Alexander Brott - The Creatorby Boris Brott
/ February 1, 2015
Alexander Brott with his son Boris.
Alexander Brott, whose centenary we are celebrating in 2015, was first and foremost a creator. He stands as one of Canada’s most significant and prolific composers, and his works have received accolades from critics, conductors and audiences. Sir Thomas Beecham, Leopold Stokowski, Igor Markevitch, Désiré Defauw, Sir Malcolm Sargent, and Otto Klemperer were among the internationally renowned conductors who championed his works and toured with them to significant musical centers in Europe and the United States at a time when Canada was in its musical infancy. His works won numerous prizes, including two Olympic Medals, in London in 1948 and in Helsinki in 1952; the Sir Arnold Bax Gold Medal in 1963, designating him Composer of the Commonwealth; the Elizabeth Sprague Coolidge award in 1939 and 1941; and the Lord Strathcona Award from the Royal College of Music in London, which carried with it the study of composition with Ralph Vaughn Williams. Regrettably, WWII intervened.
Alexander Brott strongly believed that his works would flourish beyond his life. He also believed in his colleagues and in the importance of creating opportunities for them. A founding member of the League of Canadian Composers, he was among the first conductors to take Canadian composers abroad as a guest conductor, and to later create a commissioning program for the McGill Chamber Orchestra, which saw at least one work commissioned each season through the Samuel Lapitsky Foundation. This predates the existence of the Canada Council, Conseil des arts et des lettres du Quebec, and the Conseil des Arts de Montreal.
His biography, My Lives in Music, published by Mosaic Press (which has just been published in French by Les Editions Creff) chronicles 98 original works, not counting his numerous arrangements, as well as the music he wrote for Playhouse Theatre, regular CBC Drama broadcasts produced by Rupert Caplan.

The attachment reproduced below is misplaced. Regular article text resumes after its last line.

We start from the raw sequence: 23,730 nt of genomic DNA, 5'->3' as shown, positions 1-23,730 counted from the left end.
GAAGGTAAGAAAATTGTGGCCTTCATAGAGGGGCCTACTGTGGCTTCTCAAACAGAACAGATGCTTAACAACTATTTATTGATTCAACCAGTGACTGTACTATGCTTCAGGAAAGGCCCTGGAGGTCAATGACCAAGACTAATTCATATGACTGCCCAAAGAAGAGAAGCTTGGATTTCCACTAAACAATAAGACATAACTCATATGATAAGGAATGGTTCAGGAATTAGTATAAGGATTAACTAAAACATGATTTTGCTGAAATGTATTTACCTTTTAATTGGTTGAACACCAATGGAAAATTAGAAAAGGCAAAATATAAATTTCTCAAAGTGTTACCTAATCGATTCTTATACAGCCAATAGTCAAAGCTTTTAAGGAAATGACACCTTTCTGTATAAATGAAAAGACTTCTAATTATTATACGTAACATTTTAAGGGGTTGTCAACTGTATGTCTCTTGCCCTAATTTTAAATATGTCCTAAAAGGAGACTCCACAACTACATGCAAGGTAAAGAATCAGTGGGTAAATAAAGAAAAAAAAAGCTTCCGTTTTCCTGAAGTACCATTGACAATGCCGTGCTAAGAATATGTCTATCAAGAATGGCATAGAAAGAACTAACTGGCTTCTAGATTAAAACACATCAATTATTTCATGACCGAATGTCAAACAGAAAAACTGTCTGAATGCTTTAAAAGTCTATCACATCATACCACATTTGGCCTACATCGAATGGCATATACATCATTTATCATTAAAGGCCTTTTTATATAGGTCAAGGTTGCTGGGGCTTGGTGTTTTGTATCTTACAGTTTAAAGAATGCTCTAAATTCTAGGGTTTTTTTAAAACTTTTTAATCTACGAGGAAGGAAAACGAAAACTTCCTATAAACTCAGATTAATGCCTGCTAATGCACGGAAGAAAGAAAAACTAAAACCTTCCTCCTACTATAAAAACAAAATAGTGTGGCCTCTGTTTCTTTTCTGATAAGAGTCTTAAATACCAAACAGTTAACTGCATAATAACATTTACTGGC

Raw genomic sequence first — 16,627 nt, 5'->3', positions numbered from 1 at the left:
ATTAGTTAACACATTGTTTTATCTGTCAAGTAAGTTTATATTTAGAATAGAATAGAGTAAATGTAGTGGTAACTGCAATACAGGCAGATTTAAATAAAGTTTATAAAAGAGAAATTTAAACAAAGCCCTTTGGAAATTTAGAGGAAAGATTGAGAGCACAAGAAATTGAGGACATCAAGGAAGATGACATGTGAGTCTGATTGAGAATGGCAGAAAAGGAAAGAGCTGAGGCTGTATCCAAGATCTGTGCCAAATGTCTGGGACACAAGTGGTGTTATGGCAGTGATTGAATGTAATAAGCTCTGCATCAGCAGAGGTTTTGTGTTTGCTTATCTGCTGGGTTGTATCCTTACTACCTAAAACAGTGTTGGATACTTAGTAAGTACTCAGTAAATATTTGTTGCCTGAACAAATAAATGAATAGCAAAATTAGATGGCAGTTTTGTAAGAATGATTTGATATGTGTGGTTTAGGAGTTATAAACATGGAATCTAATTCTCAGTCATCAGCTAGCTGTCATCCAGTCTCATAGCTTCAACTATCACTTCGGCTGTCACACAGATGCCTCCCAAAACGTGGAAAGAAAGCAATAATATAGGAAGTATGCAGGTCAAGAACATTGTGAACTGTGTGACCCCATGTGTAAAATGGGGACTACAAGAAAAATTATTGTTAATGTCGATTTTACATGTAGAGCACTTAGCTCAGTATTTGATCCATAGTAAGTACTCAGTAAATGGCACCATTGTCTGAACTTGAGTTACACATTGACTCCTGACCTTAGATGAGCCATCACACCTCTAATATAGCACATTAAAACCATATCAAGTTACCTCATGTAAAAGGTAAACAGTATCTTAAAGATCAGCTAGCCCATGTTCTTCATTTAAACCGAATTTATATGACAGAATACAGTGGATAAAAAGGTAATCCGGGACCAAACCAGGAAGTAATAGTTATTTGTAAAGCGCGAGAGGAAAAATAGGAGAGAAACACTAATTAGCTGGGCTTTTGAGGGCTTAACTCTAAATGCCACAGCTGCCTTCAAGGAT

As his first-born son and a conductor myself, I have had the honour and pleasure to experience his process of composition first-hand from childhood, and later to perform his works with the orchestras where I served as music director: CBC Winnipeg, Northern Sinfonia of England, BBC National Orchestra of Wales, New West Symphony, Los Angeles, Hamilton Philharmonic, Symphony Nova Scotia, Thunder Bay Symphony, Regina Symphony, National Academy Orchestra of Canada and the National Arts Centre Orchestra. I continue to feature his works in an annual concert with the McGill Chamber Orchestra, and often program his works when invited to guest conduct in Canada and abroad.
My father’s life was dedicated to creativity. He translated his earliest childhood experiences into detailed drawings, and set Wordsworth and Tennyson's poetry to music. This fascination with giving life to ideas extended to the end of his life. He wrote poetry and designed and created fantastic pieces of jewelry, using semi precious stones. At age 90, when he became ill, he reminded me that he still had to complete two violin concertos the McGill Chamber Orchestra had commissioned from him.
His first composition teacher was Dean Douglas Clark, who encouraged him to think of English poetry, imagery and abandon. Clark encouraged him to pursue composition along with violin playing and sponsored him to obtain a degree from Juilliard. As he said, “violinists are legion, composers are rare.” On the other hand, his violin professor, Belgian virtuoso Maurice Onderet, encouraged discipline. The young Alexander took in all these early influences and decided that his writing must have the quality of “controlled involvement”, which very much characterizes my father’s musical output over some 78 years of writing.